Vintage car maintenance differs from contemporary car maintenance in a couple of ways. First, a vintage car has different parts that can’t be hooked up to a computer for diagnostics. Second, you probably aren’t driving it every day, so some of the benchmarks typically used to calculate when maintenance is due may not apply while it’s in storage.
Follow these hot rod and muscle car maintenance tips to keep your vintage car in tip-top shape.
How often should you drive a hot rod?
Automotive experts often suggest you drive your hot rod at least once a month, if possible. That’ll make sure the battery has enough juice to fire up the engine, and it also gives the parts a chance to move around.
Even if you aren’t driving it regularly, your muscle car still requires regular maintenance. Here’s a closer look at the basics of hot rod maintenance to help protect and preserve your car.
Maintain brake fluids
Just like humans, cars require a lot of fluids to keep running properly. One of the biggest areas of concern for hot rods – particularly if they aren’t being driven regularly – is brake fluid. When your car sits for long periods of time, the brake fluid can attract moisture from the atmosphere, even if it’s in an enclosed storage space, and that compromises its effectiveness.
It’s important to note this same thing can happen to brake fluid that’s sitting in an opened bottle; if you break the seal on a bottle of brake fluid, make sure you use it within one year.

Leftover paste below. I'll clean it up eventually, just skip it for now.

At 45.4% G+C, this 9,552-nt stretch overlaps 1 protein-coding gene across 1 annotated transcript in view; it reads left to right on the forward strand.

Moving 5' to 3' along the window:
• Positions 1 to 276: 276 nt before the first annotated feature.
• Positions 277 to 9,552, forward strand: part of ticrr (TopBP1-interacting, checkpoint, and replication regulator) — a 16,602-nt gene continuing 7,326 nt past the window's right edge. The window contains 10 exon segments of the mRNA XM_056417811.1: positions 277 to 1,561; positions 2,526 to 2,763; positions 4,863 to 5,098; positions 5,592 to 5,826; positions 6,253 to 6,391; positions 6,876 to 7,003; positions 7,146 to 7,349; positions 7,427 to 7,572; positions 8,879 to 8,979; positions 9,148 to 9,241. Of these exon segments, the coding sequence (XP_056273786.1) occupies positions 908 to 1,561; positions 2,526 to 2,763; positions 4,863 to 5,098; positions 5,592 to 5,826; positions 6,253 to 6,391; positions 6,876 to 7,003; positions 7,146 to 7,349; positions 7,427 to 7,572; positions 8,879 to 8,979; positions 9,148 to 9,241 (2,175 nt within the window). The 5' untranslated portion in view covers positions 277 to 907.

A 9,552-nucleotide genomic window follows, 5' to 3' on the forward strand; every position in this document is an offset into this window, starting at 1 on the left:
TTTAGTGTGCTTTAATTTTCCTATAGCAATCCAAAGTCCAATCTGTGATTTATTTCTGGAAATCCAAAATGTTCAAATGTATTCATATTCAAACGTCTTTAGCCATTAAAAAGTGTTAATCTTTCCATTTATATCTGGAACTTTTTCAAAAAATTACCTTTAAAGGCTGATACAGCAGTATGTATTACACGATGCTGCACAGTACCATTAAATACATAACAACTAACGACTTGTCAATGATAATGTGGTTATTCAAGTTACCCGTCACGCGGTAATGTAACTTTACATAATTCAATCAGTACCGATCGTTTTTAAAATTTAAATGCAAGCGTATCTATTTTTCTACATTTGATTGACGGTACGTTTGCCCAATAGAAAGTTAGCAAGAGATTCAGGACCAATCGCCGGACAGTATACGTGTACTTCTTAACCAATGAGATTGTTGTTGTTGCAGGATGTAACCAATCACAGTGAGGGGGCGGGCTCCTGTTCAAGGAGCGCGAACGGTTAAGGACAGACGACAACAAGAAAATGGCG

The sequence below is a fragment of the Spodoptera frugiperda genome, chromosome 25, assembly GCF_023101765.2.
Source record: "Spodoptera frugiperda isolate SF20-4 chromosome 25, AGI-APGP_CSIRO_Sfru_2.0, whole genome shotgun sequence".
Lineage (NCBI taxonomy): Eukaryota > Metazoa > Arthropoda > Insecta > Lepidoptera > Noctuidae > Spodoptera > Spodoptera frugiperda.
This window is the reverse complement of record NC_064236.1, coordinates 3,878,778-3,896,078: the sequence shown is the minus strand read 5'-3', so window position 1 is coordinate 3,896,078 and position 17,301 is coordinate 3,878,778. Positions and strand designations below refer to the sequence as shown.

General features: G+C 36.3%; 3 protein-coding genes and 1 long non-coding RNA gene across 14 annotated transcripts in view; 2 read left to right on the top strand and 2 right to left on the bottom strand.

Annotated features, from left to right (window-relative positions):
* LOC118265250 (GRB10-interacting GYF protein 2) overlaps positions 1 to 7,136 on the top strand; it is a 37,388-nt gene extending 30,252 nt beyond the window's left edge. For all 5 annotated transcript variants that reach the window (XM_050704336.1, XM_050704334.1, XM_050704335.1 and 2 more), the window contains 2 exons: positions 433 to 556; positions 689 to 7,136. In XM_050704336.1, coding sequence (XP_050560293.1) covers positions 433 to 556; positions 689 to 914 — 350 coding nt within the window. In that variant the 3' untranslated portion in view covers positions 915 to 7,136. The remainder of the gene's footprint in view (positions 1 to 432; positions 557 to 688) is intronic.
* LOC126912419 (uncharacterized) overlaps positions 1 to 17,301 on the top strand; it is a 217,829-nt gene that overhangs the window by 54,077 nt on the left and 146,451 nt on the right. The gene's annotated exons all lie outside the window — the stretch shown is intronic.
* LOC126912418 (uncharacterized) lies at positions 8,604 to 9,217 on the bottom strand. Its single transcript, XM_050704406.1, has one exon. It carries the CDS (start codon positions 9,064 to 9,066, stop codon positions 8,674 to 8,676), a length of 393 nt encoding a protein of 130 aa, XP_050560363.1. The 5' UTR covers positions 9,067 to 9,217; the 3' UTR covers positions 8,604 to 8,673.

To avoid damage and wear to your hot rod, make sure you change the brake fluid each year, regardless of how often you drive it. Mechanics typically recommend avoiding silicone brake fluid in vintage cars because it’s not always compatible with older systems. While silicone brake fluid has a longer shelf life, it’s generally not worth the risk because it can lead to rust in your hot rod’s system.
Change muscle car oil every three months
Brakes aren’t the only area where fluids are crucial; oil needs to be changed several times a year. Stick to the type and weight of oil recommended by the car’s manufacturer or your mechanic, and aim to change the oil at least every three months. Otherwise, condensation can build up, and you risk getting rust inside the engine.
Finally, radiators need your attention because they can have serious problems when they aren’t used regularly. Running the engine a couple of times a month — even if you just let it idle in the driveway — will circulate fluids and help keep your radiator in better operating condition.
Tire maintenance for hot rods
Your hot rod’s beauty is more than skin deep, but you want to make sure you’re paying as much attention to its outer looks as what’s under the hood. To begin, look at your tires. Not only can a nice set of wheels make your car stand out on the road but they need to be well maintained to keep you rolling.
Check the tire pressure every month and use that time to do a visual inspection. Look for cracks and wear, and check the depth of the treads.
Even if your tires look great and don’t show signs of wear, if they’re more than six years old, you should invest in a new set. Rubber deteriorates over time, and even tires that don’t show wear or haven’t been driven should be tossed after six years.
Maintaining a hot rod’s exterior
A great paint job completes the look of your hot rod, but it takes extra care to keep it looking like new. Your car can attract dust while sitting in the garage, and every time you take it out on the road, you’re picking up damaging elements like exhaust from other cars, tar and grime from the road and, of course, bugs. All these are hard on the paint and can cause deterioration and scratches.